Difference between `type` and `newtype` in type checking

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Difference between `type` and `newtype` in type checking

Rodrigo Stevaux
Hi, I was studying this post (http://www.haskellforall.com/2012/12/the-continuation-monad.html) on CPS and I tried the following code:

    module Main where

    newtype Cont r a = Cont { runCont :: (a -> r) -> r }

    onInput :: Cont (IO ()) String
    onInput f = do s <- getLine
                          f s onInput f

    main :: IO () main = onInput print

I fails to compile:

"Couldn't match expected type ‘Cont (IO ()) String’ with actual type ‘(String -> IO a0) -> IO b0’ • The equation(s) for ‘onInput’ have one argument, but its type ‘Cont (IO ()) String’ has none"

But I thought Cont a b would be expanded to (b -> a) -> a so that Cont (IO ()) String became (String -> IO ()) -> IO (), and if I give that type using `type` instead of `newtype`, it does type-check:

    type Cont r a = (a -> r) -> r

What am I missing here about Haskell?

thanks folks!

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Re: Difference between `type` and `newtype` in type checking

Ryan Reich
Although a newtype has the same representation at runtime as the type inside, you still have to use the constructor as for a 'data' type.  This makes sense, as it is a new type, whose values must be distinguished from those of the inner type, and the only way to do that is if they are decorated with a constructor.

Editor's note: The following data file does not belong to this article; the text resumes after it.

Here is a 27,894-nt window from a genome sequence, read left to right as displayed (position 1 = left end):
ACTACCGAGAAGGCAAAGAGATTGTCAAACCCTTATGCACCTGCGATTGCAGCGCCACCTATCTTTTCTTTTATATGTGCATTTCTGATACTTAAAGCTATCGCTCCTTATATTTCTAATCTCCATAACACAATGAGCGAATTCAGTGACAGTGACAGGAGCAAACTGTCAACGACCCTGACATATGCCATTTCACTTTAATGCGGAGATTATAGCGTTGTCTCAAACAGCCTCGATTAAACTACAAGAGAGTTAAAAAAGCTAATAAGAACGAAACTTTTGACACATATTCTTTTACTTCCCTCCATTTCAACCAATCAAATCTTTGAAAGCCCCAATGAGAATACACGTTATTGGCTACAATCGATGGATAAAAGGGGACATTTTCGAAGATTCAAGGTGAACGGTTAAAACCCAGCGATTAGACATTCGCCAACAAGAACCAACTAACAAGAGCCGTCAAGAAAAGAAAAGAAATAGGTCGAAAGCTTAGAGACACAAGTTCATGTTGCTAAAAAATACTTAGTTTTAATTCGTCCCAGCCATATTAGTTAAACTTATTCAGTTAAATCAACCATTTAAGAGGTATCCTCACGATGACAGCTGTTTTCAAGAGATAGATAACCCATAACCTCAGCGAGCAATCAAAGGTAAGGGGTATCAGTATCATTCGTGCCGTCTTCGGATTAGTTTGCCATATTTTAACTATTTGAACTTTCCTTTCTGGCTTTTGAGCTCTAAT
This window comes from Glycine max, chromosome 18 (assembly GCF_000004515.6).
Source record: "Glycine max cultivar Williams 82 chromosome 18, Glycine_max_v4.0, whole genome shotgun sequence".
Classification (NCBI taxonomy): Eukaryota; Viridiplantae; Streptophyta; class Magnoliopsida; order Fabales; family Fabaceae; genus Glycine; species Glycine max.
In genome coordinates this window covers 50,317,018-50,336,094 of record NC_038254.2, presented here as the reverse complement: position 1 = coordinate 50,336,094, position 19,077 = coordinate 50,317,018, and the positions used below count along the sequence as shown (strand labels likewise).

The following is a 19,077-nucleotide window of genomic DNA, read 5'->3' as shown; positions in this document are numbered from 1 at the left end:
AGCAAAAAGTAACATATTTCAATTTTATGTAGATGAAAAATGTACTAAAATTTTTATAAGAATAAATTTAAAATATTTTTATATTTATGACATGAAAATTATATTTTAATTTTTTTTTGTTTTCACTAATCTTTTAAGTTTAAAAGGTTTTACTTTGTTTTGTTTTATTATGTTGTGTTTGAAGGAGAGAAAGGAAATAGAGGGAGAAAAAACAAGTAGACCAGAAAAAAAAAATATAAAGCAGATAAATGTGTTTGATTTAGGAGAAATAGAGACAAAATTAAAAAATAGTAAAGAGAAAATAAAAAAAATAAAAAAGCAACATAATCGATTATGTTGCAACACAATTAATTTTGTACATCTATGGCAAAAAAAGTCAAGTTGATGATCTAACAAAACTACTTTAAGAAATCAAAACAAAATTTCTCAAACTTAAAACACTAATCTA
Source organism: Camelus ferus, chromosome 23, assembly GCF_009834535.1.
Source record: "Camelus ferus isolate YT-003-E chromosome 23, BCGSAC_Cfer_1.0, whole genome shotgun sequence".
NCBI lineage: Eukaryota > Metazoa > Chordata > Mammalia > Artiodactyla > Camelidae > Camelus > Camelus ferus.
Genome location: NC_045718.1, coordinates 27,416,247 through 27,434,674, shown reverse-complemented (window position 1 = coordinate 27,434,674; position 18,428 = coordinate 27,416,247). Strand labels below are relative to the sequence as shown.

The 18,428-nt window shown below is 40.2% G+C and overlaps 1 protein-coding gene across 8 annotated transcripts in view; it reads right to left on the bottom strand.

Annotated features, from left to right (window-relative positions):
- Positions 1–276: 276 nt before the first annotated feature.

On Mon, Sep 10, 2018 at 5:55 PM Rodrigo Stevaux <[hidden email]> wrote:
Hi, I was studying this post (http://www.haskellforall.com/2012/12/the-continuation-monad.html) on CPS and I tried the following code:

    module Main where

    newtype Cont r a = Cont { runCont :: (a -> r) -> r }

    onInput :: Cont (IO ()) String
    onInput f = do s <- getLine
                          f s onInput f

    main :: IO () main = onInput print

I fails to compile:

"Couldn't match expected type ‘Cont (IO ()) String’ with actual type ‘(String -> IO a0) -> IO b0’ • The equation(s) for ‘onInput’ have one argument, but its type ‘Cont (IO ()) String’ has none"

But I thought Cont a b would be expanded to (b -> a) -> a so that Cont (IO ()) String became (String -> IO ()) -> IO (), and if I give that type using `type` instead of `newtype`, it does type-check:

    type Cont r a = (a -> r) -> r

What am I missing here about Haskell?

thanks folks!
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Only members subscribed via the mailman list are allowed to post.

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Only members subscribed via the mailman list are allowed to post.